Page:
The first time I held in my hand the smallest flash memory card existing today is when I took the TransFlash (picture after link on left) out of my Samsung a920 phone. That phone, its various features and the TransFlash card have been reviewed here on Gadgetnutz. A couple of days ago I was sent a microSD (picture on the right) for review. And, ya know, it’s looks JUST the same as the TransFlash!
SanDisk decided to ‘confuse’ me by creating what it first called a ‘T-Flash’. Then it renamed it a ‘TransFlash’. The SD Card Association (SDA) wanted to introduce a flash card that had the capability of supporting NFC. NFC is used to configure and initiate other wireless network connections such as Bluetooth or WiFi on a compatible microSD-enabled phone. So microSD cards are made in the same dimensions as the TransFlash cards, but with some extra mojo. They both fit those cute SD adapters. They both can fit in phones that have TransFlash slots. So, when I received that one GB microSD I was delighted to plug it into my phone and start taking advantage of the HUGE amount of space I could now play with! It was seen by the phone immediately. No fuss, no muss. Did I mention it’s a HUGE one GB??
I had plenty of room to record video with the a920. The highest quality movie is 30 seconds in the 3g2 format. This is an mpeg-4 video with a res of 176 x 144. And if you take the microSD out of the phone and put it in a USB card reader you can watch the videos using Quicktime 7 and MPlayer. In both cases the card played the videos smoothly, easily and with no trouble. Now, I’m having Fun! Of course, a 30 second video isn’t very large. So, I decided I needed to watch some larger videos on my phone. I have the trailer to King Kong and an episode of South Park. That’s got to be at least 20 minutes! In order to watch these and other video clips on my a920 I had to convert them to 3g2 format. For that I found Super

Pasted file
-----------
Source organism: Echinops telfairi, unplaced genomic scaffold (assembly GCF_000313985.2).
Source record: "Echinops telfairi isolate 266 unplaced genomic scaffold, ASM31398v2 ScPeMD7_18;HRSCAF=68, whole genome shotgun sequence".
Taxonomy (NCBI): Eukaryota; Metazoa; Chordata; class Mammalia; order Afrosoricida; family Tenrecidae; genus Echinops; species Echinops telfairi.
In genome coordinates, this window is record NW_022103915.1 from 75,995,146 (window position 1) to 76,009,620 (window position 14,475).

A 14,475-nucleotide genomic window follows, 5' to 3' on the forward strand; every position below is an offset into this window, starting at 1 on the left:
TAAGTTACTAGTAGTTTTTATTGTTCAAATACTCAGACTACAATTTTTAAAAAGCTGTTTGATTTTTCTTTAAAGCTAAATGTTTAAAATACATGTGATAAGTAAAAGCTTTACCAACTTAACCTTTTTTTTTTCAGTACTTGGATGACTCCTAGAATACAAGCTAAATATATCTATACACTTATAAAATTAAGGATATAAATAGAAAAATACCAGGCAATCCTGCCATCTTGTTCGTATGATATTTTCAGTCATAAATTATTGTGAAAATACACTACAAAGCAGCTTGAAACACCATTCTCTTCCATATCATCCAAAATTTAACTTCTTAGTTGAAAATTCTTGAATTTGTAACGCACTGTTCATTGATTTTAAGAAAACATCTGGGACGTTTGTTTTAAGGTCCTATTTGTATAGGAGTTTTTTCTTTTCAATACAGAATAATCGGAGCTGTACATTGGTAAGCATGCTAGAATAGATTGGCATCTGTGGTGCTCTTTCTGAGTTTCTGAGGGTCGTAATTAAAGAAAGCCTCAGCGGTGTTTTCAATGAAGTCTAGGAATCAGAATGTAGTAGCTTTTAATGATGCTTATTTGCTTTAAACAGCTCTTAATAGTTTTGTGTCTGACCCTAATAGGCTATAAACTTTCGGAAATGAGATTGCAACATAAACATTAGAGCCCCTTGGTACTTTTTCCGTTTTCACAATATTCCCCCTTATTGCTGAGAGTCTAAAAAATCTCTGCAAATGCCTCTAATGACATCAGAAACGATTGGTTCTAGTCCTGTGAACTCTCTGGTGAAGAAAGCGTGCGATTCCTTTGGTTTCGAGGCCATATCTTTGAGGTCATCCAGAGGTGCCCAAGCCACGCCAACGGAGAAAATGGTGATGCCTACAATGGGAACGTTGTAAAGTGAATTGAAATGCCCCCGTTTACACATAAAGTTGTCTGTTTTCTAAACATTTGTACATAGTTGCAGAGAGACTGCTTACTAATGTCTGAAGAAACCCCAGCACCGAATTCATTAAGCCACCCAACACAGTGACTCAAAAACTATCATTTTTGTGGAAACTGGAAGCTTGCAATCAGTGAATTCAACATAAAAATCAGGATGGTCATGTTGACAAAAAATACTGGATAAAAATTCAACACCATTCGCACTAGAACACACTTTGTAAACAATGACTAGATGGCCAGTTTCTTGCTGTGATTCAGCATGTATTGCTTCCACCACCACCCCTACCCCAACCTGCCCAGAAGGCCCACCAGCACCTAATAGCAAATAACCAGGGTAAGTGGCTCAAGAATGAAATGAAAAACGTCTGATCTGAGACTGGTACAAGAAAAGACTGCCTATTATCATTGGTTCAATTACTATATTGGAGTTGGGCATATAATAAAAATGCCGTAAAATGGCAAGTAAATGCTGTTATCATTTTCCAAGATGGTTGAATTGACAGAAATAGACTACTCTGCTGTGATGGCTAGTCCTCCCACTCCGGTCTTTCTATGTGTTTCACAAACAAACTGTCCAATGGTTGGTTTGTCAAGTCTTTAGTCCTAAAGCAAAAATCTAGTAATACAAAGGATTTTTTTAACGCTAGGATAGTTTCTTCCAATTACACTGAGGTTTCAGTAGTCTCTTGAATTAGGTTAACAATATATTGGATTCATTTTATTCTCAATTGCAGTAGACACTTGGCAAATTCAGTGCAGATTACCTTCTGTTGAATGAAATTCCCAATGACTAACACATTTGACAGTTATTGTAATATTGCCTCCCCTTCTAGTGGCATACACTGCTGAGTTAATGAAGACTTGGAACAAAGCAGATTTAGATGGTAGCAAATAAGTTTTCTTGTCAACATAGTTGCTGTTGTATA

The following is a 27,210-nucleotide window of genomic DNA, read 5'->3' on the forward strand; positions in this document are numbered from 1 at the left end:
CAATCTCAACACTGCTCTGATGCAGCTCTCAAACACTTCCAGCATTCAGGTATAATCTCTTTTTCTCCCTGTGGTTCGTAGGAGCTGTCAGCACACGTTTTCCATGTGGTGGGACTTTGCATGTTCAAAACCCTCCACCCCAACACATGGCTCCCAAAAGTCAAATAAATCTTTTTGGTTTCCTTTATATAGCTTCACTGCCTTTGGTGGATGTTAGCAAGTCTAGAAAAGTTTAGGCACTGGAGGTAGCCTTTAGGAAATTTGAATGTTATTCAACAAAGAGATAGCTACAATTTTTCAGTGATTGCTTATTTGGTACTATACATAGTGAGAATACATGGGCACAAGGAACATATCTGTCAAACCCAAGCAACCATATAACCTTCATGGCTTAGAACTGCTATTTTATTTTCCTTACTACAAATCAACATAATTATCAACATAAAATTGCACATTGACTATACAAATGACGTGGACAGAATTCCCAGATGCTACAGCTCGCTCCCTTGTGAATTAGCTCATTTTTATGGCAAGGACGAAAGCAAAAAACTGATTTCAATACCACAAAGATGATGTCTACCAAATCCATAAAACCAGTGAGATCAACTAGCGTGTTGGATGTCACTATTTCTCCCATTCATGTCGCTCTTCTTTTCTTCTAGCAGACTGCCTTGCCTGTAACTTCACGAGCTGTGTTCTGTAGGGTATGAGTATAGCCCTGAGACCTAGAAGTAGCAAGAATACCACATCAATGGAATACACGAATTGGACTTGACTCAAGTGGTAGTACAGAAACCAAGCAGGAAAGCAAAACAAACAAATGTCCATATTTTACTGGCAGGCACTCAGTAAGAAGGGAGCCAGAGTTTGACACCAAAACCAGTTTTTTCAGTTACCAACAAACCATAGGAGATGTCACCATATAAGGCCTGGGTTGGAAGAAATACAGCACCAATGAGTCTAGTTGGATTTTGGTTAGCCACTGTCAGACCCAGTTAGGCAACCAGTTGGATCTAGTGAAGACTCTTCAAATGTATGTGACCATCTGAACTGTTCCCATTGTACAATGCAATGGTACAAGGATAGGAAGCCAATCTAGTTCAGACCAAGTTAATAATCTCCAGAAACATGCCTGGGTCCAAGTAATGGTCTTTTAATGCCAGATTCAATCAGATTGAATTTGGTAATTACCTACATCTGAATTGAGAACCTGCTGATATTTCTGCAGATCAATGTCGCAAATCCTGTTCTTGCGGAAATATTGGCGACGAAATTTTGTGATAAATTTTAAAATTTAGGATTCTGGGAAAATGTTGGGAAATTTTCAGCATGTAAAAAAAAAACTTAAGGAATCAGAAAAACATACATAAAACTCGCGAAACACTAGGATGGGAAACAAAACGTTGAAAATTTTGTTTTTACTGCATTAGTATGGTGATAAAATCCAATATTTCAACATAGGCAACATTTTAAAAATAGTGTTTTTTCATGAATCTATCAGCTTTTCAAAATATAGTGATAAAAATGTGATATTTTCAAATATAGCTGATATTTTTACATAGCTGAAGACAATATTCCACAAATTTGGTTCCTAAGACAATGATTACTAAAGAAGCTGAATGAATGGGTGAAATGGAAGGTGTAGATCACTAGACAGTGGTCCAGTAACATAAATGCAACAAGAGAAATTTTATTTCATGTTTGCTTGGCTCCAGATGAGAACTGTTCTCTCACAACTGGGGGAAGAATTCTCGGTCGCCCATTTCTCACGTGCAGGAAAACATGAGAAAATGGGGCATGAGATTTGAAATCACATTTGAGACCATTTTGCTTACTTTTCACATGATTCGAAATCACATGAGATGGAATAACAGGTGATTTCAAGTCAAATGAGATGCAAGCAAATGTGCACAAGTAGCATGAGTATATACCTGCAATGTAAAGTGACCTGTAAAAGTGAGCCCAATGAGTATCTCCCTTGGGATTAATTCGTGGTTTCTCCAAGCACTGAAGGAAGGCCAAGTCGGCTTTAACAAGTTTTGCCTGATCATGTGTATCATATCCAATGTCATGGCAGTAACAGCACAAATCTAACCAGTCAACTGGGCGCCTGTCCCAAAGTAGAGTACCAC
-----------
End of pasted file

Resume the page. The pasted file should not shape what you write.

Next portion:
For those with Quicktime Pro file conversions and editing are also possible. Super is a very easy to use free program with a fairly easy to understand GUI. Basically, examine the files your phone makes and duplicate the particulars. Of course, the conversions happen fairly quickly so you can experiment to get the best quality for your phone. I would suggest not ‘Stretching It’ (on the right side in the Green Video box), for example. You may not be able to see that the King Kong trailer is letterboxed, but to play on my phone I want to keep that aspect, so I let Super keep it’s default 16:9 aspect. In any case, it looks great on my phone. Trust me.
The South Park episode played just great. This may not be the way I want to regularly watch this or most shows, but it’s not to know I can. And it’s convenient being able to bring a film/TV show/presentation on a small device to show to friends or business associates.
Which brings me to the next interesting idea – and device. The V-MATE is a Video Flash Memory Card Recorder. Record from your TV or cable. I’ve got satellite TV, so that’s what I’d record from. You can record from DVD players, TiVo’s and VCR’s. Whatever the original device the data gets recorded to the flash memory card that’s inserted into the V-Mate. Then you take the card and place it into your phone. Play video. Be happy! The V-Mate supports a large variety of cards including SD (and therefore my microSD card. Yippy!)
You can play those videos in any devices which will accept memory cards – and these days there seems to be a lot of them! PDA’s, PSP’s and of course, your basic computer in addition to lots of phones. The V-Mate will be available for sale next month (October) and will be an amazing $130 !!! Wow, so cheap you can three!
And all this is possible because of the very very small but ubiquitous flash memory card! And the fact that the storage is getting larger – did I mention I’ve got the one GB size?? And there already is a 2 GB size. And bigger storage is one the way. Imagine carrying the entire six seasons of The Sopranos on one microSD card??? Anything is possible!